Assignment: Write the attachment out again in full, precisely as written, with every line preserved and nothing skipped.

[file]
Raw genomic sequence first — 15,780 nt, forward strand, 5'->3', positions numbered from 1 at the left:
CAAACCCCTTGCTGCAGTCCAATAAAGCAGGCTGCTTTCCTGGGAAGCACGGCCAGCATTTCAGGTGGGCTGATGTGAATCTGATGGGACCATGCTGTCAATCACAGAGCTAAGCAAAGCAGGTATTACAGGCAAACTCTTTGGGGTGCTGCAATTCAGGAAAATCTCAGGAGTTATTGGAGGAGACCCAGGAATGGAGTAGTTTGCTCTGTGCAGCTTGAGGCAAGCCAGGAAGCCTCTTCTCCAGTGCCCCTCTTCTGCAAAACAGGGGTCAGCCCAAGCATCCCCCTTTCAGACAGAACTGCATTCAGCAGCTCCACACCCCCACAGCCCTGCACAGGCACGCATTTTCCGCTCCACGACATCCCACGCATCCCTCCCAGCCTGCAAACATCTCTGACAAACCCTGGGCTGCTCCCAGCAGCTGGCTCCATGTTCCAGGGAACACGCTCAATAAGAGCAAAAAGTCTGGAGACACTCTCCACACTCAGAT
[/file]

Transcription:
Raw genomic sequence first — 15,780 nt, forward strand, 5'->3', positions numbered from 1 at the left:
CAAACCCCTTGCTGCAGTCCAATAAAGCAGGCTGCTTTCCTGGGAAGCACGGCCAGCATTTCAGGTGGGCTGATGTGAATCTGATGGGACCATGCTGTCAATCACAGAGCTAAGCAAAGCAGGTATTACAGGCAAACTCTTTGGGGTGCTGCAATTCAGGAAAATCTCAGGAGTTATTGGAGGAGACCCAGGAATGGAGTAGTTTGCTCTGTGCAGCTTGAGGCAAGCCAGGAAGCCTCTTCTCCAGTGCCCCTCTTCTGCAAAACAGGGGTCAGCCCAAGCATCCCCCTTTCAGACAGAACTGCATTCAGCAGCTCCACACCCCCACAGCCCTGCACAGGCACGCATTTTCCGCTCCACGACATCCCACGCATCCCTCCCAGCCTGCAAACATCTCTGACAAACCCTGGGCTGCTCCCAGCAGCTGGCTCCATGTTCCAGGGAACACGCTCAATAAGAGCAAAAAGTCTGGAGACACTCTCCACACTCAGAT